Rangeland degradation is a serious problem throughout sub Saharan Africa and its restoration is a challenge for the management of arid and semi-arid areas. In Lake Baringo Basin in Kenya, communities and individual farmers are restoring indigenous vegetation inside enclosures in an effort to combat severe land degradation and address their livelihood problems. This study evaluated the impact of enclosures’ management on soil properties and microbial biomass, being key indicators of soil ecosystem health. Six reseeded communal enclosures using soil embankments as water-harvesting structures and strictly regulated access were selected, varying in age from 13 to 23 years. In 6 private enclosures, ranging from 3 to 17 years in age, individual farmers emulated the communal enclosure strategy and restored areas for their exclusive use. Significant decreases in bulk density, and increases in the organic carbon, total nitrogen and microbial biomass contents and stocks were found in the enclosures as compared with the degraded open rangeland. In the private enclosures, the impact of rehabilitation on the soil quality was variable, and soil quality was in general lower than that obtained under communal management. The significant increase of absolute content stocks of carbon, nitrogen and microbial biomass compared to the degraded open rangeland indicates the potential for the restoration of soil quality through range rehabilitation. Over-sowing with indigenous legume fodder species could improve total nitrogen content in the soil and nutritional value of the pastures as well.

2012

Verdoodt, A;, Moussandek R;, Mureithi SM;, Vermang, J.; Ye L.  2012.  Opportunities and challenges in assessing and combating land degradation.. Abstract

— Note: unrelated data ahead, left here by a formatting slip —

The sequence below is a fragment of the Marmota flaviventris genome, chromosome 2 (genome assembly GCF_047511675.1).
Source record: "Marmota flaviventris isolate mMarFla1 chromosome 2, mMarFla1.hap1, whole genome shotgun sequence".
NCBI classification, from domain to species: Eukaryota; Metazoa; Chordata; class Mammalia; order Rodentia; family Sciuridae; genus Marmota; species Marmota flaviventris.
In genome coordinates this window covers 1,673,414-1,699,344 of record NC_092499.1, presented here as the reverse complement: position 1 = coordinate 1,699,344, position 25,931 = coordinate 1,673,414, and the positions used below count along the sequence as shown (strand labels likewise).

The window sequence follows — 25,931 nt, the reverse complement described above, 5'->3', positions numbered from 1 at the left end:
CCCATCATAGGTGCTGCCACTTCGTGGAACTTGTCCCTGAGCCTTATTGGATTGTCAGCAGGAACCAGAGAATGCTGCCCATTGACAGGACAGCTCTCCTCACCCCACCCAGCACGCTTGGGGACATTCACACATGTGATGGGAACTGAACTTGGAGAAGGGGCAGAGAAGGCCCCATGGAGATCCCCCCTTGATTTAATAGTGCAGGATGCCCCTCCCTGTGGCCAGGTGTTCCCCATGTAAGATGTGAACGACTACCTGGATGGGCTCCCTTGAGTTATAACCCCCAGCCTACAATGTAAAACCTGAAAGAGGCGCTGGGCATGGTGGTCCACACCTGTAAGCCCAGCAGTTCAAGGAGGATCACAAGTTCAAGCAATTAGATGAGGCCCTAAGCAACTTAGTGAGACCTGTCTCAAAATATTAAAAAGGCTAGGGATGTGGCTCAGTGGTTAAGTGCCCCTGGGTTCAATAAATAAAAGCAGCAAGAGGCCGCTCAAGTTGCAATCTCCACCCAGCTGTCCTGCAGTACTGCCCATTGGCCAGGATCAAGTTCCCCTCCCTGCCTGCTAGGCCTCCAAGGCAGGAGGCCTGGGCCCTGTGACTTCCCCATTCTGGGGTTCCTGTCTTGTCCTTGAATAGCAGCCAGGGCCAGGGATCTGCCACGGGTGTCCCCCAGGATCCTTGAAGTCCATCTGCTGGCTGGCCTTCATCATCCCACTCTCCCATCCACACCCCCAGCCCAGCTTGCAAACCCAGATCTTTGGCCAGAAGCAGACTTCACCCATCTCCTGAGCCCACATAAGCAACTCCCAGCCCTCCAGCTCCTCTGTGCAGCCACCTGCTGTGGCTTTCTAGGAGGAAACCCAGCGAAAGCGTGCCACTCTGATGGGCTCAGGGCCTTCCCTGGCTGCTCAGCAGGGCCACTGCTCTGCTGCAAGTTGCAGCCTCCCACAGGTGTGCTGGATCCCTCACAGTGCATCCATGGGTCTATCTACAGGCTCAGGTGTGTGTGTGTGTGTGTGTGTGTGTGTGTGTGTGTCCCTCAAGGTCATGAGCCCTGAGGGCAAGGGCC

Technology development for assessing and combating land degradation faces various challenges, both
in high and low income countries. This paper aims to highlight knowledge gaps on spatio-temporal
soil functioning and on efficiency of soil conservation measures: (1) “What are current challenges
related to assessing land degradation?”, (2) “What do we know about the impact of land degradation
on food security?”, and (3) “What is the efficiency of conservation measures?”. The discussion
encompasses soil degradation at field plot to continental scale, as well as bottlenecks relevant to both
low and high-income countries. Key issues identified within each theme are illustrated using a number
of case studies. They illustrate the need for innovative approaches to systematic assessments of the
dynamic nature of soil functioning and degradation, of the impact of soil degradation on various
ecosystem services, to support the identification and design of suitable soil management, soil
conservation or soil improvement measures. Experimental trials and process-based models reflecting
ecosystem functioning, though highly time and data demanding, are still needed to pursue better local
insights and feed process-based land degradation models applied at watershed scale.

2011